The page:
The first-ever hair type chart was developed by renowned stylist Andre Walker, and has over time been expanded by other stylists in the natural hair community. African American women hair types are categorized into hair type 3 (3a hair, 3b hair, 3c hair) and hair type 4 (4a hair, 4b hair, 4c hair). So, what makes these hair types different?
Did you know that no two African hair types are the same as each comes with its asterisk and footnote? Products that will make type 3 hair shiny and soft may not be suitable for type 4 hair as it will make it greasy and lank. It is for this reason that knowing one’s hair type is imperative to help in finding the appropriate hair products and African hair styles.
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Different types of hair
What’s my natural hair type? Below is a one of a kind guide that explains the various natural African hair patterns. The guide will not only assist you in getting the correct products that will work for your unique type of hair, but also help you embrace your natural look. Before we delve into the various categories of African hair types, note that some women, will not fit into a single category as they might be having a combination hair type.
Type 3: Curly hair
Individuals with a type 3 hair have a big body, shine and bounce. The hair texture ranges from light curls to tight ones, curly tendrils and combination types. Moreover, the nose of the hair strands is high in lustre.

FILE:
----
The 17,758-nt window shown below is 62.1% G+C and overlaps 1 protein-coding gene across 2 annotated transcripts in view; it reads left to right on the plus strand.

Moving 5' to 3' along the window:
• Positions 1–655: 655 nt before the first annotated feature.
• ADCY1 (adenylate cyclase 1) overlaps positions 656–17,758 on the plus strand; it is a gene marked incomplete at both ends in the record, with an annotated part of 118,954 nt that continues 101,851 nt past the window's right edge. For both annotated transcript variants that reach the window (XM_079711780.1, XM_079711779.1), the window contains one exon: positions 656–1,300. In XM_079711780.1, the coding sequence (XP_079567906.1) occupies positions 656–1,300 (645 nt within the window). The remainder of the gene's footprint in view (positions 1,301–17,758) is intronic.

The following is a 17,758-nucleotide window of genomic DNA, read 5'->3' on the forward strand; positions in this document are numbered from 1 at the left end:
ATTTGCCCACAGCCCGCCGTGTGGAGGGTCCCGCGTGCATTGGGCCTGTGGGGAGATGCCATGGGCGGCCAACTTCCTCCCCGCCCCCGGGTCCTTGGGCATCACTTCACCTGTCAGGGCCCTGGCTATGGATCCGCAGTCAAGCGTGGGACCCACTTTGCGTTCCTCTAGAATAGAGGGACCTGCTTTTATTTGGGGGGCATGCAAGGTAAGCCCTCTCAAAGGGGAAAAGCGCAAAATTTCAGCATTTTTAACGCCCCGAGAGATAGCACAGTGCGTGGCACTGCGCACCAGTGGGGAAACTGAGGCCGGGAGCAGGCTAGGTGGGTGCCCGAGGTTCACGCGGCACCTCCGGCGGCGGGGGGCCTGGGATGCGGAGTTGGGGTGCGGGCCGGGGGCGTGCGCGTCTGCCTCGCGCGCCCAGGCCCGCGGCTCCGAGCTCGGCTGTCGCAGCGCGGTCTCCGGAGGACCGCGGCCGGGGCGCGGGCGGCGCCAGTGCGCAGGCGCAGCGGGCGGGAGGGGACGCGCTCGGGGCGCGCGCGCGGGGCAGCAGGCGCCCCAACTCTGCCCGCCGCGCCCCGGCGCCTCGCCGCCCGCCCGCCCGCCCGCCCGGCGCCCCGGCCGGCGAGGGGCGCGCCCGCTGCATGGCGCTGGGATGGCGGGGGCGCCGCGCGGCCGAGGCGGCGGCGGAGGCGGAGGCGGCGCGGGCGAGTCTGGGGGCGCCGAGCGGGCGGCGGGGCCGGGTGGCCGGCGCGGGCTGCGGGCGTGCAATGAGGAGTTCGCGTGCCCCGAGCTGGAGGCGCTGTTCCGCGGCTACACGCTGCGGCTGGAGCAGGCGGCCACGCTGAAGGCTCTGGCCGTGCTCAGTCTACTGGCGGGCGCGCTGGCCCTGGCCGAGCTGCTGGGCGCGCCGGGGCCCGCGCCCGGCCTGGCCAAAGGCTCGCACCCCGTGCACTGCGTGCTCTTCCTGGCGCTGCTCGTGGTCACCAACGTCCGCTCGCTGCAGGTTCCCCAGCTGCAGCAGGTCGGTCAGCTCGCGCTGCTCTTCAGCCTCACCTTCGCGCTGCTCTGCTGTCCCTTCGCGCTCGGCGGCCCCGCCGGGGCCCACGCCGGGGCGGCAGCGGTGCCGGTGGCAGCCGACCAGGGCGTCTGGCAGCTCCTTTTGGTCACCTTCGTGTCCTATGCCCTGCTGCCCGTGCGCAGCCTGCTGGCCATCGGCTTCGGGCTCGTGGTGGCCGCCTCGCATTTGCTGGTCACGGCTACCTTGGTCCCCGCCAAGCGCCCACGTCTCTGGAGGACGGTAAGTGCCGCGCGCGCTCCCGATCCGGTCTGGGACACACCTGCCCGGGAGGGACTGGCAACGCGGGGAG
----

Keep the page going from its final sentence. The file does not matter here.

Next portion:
Due to these characteristics, type 3 curly strands are easier to straighten, style, and manipulate. The products needed for such hair type are to define the curls. What kind of curly hair do I have? Here are the differences between hair types 3a, 3b, and 3c.
What is type 3a hair? Strands of this type are predominant in Hispanic women, characterized with big, loose curls and spirals of the same circumference. The strands tend to be shiny and possess a well-defined s-shape. As such, 3a hair does not work well with heavy curly products as it ways it down, making it seem wavy as opposed to curly.
What products are good for 3a hair? The appropriate hair products to use for this type would be water-based lightweight leave-in conditioners. To make curls more defined, do a simple wash and go, and spray it with a thin leave-in and air dry.
What is type 3b hair? These strands are common in black women as well as African American women with a mixed ethnicity with straighter hair. The 3b hair pattern is slightly the same as the 3a one in terms of big body and bounce.
Nevertheless, the curl pattern in 3b is a little bit tighter and smaller than the former, and it is also a bit coarse and dense. It is in this category that individuals experience some frizz and puffiness. Due to this, women with these strands need to use a leave-in conditioner plus a lightweight curl cream to prevent the frizzles. For this texture, one can do a wash and go. In fact, the less you manipulate the strands, the better defined the curls will become.